Historic Parisian Atelier, Once Home to Modigliani and Gauguin, Earns Heritage Status

The designation arrives ahead of a renovation to mark the studio's 150th anniversary.

The Atelier 11 can be seen in Paris. Photo courtesy of L'AiR_Arts.

The Parisian studio where the likes of Amedeo Modigliani and Paul Gauguin once lived and worked has received a historical designation ahead of a renovation.

Atelier 11, located in an alleyway named Cité Falguière in southern Paris and constructed in the 1860s, has not undergone many renovations since the end of the 19th century. In October 2023, the nonprofit organization L’AiR Arts and another nonprofit using the Cité Falguière name, with assistance from the Fondation du Patrimoine, launched a campaign to raise funds for repairs.

At a May 15 ceremony, the atelier will officially be unveiling the Patriomoine d’Ile-de-France heritage designation, granted in Noveber 2023 by the General Inventory of Cultural Heritage of Île-de-France, an agency of the regional council. Bestowed upon sites with significant architectural and historical value, last month it was supplemented by a €150,000 ($161,800) grant towards the restoration of the Atelier 11 building.

The announcement of the designation coincides with L’AiR Arts expanding its fundraising efforts to reach an international audience, for which it has partnered with the Fondation de France and the Myriad Alliance. Previously, only people in France could donate and receive tax deductions.

“This is kind of a big step. Again, the heritage of this atelier is international, and the idea is to open it up to the international community,” said Mila Ovchinnikova, the founding director of L’AiR Arts, in a video call.

The designation will see a plaque fixed to the building’s façade when the eight-month long renovations are complete. Ovchinnikova said the hope is for work to begin this fall and completed in 2025 to mark the atelier’s 150th anniversary. The total renovation is expected to cost over €1 million ($1.07 million), and the nonprofit hoped to raise €150,000 from individual French donors during the campaign it previously launched. It has raised €12,025 ($12,900) from the French public to date.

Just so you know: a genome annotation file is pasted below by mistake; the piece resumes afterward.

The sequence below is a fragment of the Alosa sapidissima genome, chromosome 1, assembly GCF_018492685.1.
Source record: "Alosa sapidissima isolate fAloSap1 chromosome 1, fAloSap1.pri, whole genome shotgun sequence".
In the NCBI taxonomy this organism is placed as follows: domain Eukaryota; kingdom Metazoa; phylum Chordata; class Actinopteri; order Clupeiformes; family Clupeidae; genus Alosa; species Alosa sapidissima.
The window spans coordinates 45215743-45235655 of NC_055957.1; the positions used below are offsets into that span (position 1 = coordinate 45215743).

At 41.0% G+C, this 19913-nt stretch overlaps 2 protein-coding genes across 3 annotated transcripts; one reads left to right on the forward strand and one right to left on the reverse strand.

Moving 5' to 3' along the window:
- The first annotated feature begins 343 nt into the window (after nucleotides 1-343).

A group of people, including photographers and onlookers, are gathered outside an old building with large windows. A woman in a red top is affixing a plaque to the wall next to the entrance, with several people observing and taking pictures. The building appears to be in a state of disrepair, with weathered and stained walls. The number "11" is visible above the entrance.

Officials are pictured putting up a heritage marker on the famed Atelier 11 in Paris at a ceremony. Photo courtesy of L’AiR Arts

Once reopened, the atelier aims to work with other cultural institutions and private foundations worldwide to send artists to France to work in the studio. “They can send their candidates to Paris and create these opportunities for their candidates in in France,” said Ovchinnikova.

“Artists have been coming to the space to live and work over the last 150 years,” added program curator Clare Patrick. “But now, it’s really trying to broaden that community and bring more partners in and allow kind of for funded residencies for artists who can’t afford to pay for themselves to come but can partner with an institution who can then support that process.”

Ovchinnikova remains optimistic the atelier will be able to continue to serve artists, its new historical designation allowing the nonprofit to obtain more regional and federal grants, even if it has yet to receive support from the local Paris government.

“We don’t have municipal support yet, but since we have the regional support, it’s already kind of generates this domino effect,” she said. “It’s not very fast. We wish it was faster, but it really makes it difference.”

She further credits grassroots organizing for helping Atelier 11 achieve its heritage recognition—a project that’s been in works for 60 years, even though “for 60 years, nothing’s been done.”

“We did it in in two years,” she said about the historical designation. “So, it just shows the progress that we’ve made. But of course, nothing is as easy. If there will be no support in the future, we won’t be able to exist and survive. [The renovation is] not the goal. The goal is really to make this heritage sustainable and continue in the future.”

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